[Update: Video and Source Code are online now!]
There's a couple of reasons why I'm not planning on posting a live version of the demo. First and foremost, I obviously don't own the rights to the content. That's actually true of any of the demos that I've posted thus far, but whereas Quake 3 is 11 years old at this point(!) Team Fortress 2 is a very modern game that people are still actively playing. I feel a little different about distributing resources for a game that is still making it's publisher good money, and I certainly don't want to step on any toes at Valve. Secondly, however, is the practical matter that the resources for this single level take up nearly 200MB! (In comparison the Quake 3 demo requires about 12MB of binary and textures.) My web host (Dreamhost) is decent enough about giving me "unlimited" bandwidth, but I'm not entirely certain how well they would hold up to hundreds of people pulling that much data all at once.
Anyway, I've already had a couple of people request that I do one of my "Tech Talk" posts about the demo, which was my intention from the start. As always, this is more or less a brain dump of anything interesting I can think of saying about the project, so append all the standard disclaimers about technobabble here and lets get started!
So the first thing that struck me about the Source Engine BSP format is how extremely similar it is to the Quake 2 BSP. I had heard this before, but I had assumed that people meant it was similar in the same way that, say, Quake 3's format was similar to Quake 2: some core shared concepts but improved suitability for the platform. To my surprise, Source's BSP is really more accurately termed as Quake 2++. It's so similar that you could probably accurately read half the format with the same loader! I'd love to say that this was a good thing, but the reality of the matter is that Quake 2's format is very unsuitable for modern, hardware accelerated games. In fact, some readers may recall that I did a post about that exact issue a while back. Sadly, Source inherits just about every single limitation I listed there, and then adds a few more besides!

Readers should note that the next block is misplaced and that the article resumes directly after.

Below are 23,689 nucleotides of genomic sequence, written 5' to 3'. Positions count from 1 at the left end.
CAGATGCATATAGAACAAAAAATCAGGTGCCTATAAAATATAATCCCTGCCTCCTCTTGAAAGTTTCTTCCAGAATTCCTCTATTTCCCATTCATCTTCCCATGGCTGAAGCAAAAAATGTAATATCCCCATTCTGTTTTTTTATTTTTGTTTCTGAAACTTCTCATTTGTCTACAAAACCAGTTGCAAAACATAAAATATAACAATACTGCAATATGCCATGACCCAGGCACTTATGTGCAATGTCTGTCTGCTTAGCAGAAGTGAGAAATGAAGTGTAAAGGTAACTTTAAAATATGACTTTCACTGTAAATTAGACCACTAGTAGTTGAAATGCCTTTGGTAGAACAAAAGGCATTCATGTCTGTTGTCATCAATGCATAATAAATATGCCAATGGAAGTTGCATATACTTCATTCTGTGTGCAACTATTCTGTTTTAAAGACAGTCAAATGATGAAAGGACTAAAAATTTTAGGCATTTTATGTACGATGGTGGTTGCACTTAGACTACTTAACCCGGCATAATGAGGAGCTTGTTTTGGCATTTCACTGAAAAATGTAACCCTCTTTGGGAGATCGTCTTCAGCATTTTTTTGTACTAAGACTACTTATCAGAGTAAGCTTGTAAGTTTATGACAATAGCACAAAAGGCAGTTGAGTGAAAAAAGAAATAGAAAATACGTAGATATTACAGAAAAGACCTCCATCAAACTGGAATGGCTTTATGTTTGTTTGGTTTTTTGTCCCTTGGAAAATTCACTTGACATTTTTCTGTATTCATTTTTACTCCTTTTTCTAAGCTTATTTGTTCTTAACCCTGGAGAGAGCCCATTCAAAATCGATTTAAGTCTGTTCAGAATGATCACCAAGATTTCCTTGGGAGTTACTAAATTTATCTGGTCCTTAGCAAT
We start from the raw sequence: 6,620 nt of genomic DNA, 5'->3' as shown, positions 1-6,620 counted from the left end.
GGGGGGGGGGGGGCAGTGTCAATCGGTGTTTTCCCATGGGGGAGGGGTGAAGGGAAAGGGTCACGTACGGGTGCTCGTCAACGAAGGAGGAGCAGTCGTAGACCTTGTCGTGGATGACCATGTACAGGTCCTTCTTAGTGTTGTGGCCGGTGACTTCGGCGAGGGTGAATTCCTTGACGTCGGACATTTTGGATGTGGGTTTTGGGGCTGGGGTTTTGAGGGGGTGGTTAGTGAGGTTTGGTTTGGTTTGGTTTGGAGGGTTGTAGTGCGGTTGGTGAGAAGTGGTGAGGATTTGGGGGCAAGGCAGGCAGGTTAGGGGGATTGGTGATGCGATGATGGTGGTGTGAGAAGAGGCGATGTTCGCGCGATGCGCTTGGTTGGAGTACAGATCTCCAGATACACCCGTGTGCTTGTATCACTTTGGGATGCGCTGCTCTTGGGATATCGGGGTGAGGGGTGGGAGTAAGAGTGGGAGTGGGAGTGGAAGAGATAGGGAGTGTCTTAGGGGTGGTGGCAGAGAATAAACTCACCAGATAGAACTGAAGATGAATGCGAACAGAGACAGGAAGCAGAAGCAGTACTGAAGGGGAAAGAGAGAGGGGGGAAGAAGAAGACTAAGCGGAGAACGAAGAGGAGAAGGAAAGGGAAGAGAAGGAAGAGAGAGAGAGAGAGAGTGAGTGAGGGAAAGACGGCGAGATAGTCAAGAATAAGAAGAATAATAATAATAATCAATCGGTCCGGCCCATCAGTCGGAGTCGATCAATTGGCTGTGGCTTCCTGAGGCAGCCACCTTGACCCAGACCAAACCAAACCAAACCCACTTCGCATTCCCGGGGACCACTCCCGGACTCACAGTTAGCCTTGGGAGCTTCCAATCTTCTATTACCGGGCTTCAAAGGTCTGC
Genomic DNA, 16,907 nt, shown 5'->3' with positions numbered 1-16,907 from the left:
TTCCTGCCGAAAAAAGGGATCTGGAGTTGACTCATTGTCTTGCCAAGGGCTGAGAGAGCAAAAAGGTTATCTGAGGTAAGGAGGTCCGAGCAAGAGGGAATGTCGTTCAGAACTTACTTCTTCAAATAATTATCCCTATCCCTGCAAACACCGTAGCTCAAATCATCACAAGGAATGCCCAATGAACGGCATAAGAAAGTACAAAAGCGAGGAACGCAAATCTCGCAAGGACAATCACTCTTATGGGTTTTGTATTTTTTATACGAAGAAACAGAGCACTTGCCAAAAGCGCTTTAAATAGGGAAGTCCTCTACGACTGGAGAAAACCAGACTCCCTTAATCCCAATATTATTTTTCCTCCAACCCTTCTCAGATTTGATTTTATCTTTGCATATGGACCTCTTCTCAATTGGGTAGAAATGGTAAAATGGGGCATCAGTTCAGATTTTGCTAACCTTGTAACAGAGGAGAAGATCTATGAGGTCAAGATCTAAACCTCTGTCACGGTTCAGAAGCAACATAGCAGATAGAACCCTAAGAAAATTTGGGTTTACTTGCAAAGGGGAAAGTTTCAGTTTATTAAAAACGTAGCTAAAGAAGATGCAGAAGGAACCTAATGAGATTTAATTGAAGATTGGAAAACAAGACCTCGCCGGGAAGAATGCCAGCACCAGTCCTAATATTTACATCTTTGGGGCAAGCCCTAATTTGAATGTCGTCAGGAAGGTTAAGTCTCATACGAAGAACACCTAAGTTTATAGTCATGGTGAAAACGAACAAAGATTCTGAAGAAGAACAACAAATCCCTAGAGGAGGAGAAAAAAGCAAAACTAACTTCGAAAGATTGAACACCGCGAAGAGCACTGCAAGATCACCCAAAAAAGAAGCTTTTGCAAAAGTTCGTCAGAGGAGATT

Now, I'd like to take a moment and clarify something: If it sounds like I don't like the format, well, that because it's true. But I'm not going to go so far as to call Valve out on it and suggest they do something better. The fact is, the format as it is now is almost certainly a side effect of the fact that Source was built off the original Half Life engine (or GoldSrc, if you will). GoldSrc, in turn, was built off of code licensed from id. All along the way, it's doubtful that anybody wanted to take a set of content creation tools that were proven and working and scrap them just because the file format was less-than-optimal. Joel Splosky has a really excellent post about scrapping your code and starting again being the worst possible approach to any program, and Source is a very good example of that. After all, a bad file format hasn't stopped the Valve games from being insanely popular and very profitable, has it? So, no, this isn't the format that you would build if you were starting from scratch, and I certainly wouldn't recommend it's use outside the Source engine, but there's no reason for Valve to dump it just yet.
Credit where credit is due: Most of what I did was figured out from the documentation posted at the Valve Developer Community. There were also significant bits here and there that were gleaned from the Source SDK.
As far as the BSP format itself goes, there's not a whole lot new to say about it. It's very similar to previous BSPs that I've worked with in that it contains brushes (convex hulls, defined by a list of planes) which are used for collision detection and also get broken down into the triangles that make up the bulk of the world geometry. Both brushes and triangles get attached to leaves of the Binary Space Partitioning (BSP) tree, which you can use to quickly determine where on the map any given point is, and thus narrows the elements that need to be tested for visibility and collision. The biggest difference in terms of map makeup is that the source maps rely a lot more on "props" for their overall layout. Props are models (typically static) that are placed around the level as detail geometry and in some cases can make up the bulk of the geometry in a level. As a general rule, anything that you see in a source level that isn't a flat surface like a wall or floor is probably a prop.